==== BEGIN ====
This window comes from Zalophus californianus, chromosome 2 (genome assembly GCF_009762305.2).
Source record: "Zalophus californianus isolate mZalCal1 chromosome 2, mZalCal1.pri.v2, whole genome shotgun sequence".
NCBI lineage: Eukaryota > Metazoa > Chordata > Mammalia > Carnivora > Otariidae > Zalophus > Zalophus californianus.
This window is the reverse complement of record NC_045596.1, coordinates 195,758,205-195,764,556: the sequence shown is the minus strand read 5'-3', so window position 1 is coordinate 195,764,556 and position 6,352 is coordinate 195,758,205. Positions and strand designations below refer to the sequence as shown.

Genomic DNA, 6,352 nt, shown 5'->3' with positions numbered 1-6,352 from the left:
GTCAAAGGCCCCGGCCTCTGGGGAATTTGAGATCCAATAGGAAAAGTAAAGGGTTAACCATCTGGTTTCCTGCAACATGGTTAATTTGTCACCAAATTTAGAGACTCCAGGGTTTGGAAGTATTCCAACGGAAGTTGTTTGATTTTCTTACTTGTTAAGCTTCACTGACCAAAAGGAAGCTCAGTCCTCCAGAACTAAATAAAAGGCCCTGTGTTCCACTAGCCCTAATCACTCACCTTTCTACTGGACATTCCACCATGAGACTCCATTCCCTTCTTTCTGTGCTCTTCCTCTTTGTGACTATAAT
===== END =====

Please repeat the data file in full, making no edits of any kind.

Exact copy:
This window comes from Zalophus californianus, chromosome 2 (genome assembly GCF_009762305.2).
Source record: "Zalophus californianus isolate mZalCal1 chromosome 2, mZalCal1.pri.v2, whole genome shotgun sequence".
NCBI lineage: Eukaryota > Metazoa > Chordata > Mammalia > Carnivora > Otariidae > Zalophus > Zalophus californianus.
This window is the reverse complement of record NC_045596.1, coordinates 195,758,205-195,764,556: the sequence shown is the minus strand read 5'-3', so window position 1 is coordinate 195,764,556 and position 6,352 is coordinate 195,758,205. Positions and strand designations below refer to the sequence as shown.

Genomic DNA, 6,352 nt, shown 5'->3' with positions numbered 1-6,352 from the left:
GTCAAAGGCCCCGGCCTCTGGGGAATTTGAGATCCAATAGGAAAAGTAAAGGGTTAACCATCTGGTTTCCTGCAACATGGTTAATTTGTCACCAAATTTAGAGACTCCAGGGTTTGGAAGTATTCCAACGGAAGTTGTTTGATTTTCTTACTTGTTAAGCTTCACTGACCAAAAGGAAGCTCAGTCCTCCAGAACTAAATAAAAGGCCCTGTGTTCCACTAGCCCTAATCACTCACCTTTCTACTGGACATTCCACCATGAGACTCCATTCCCTTCTTTCTGTGCTCTTCCTCTTTGTGACTATAAT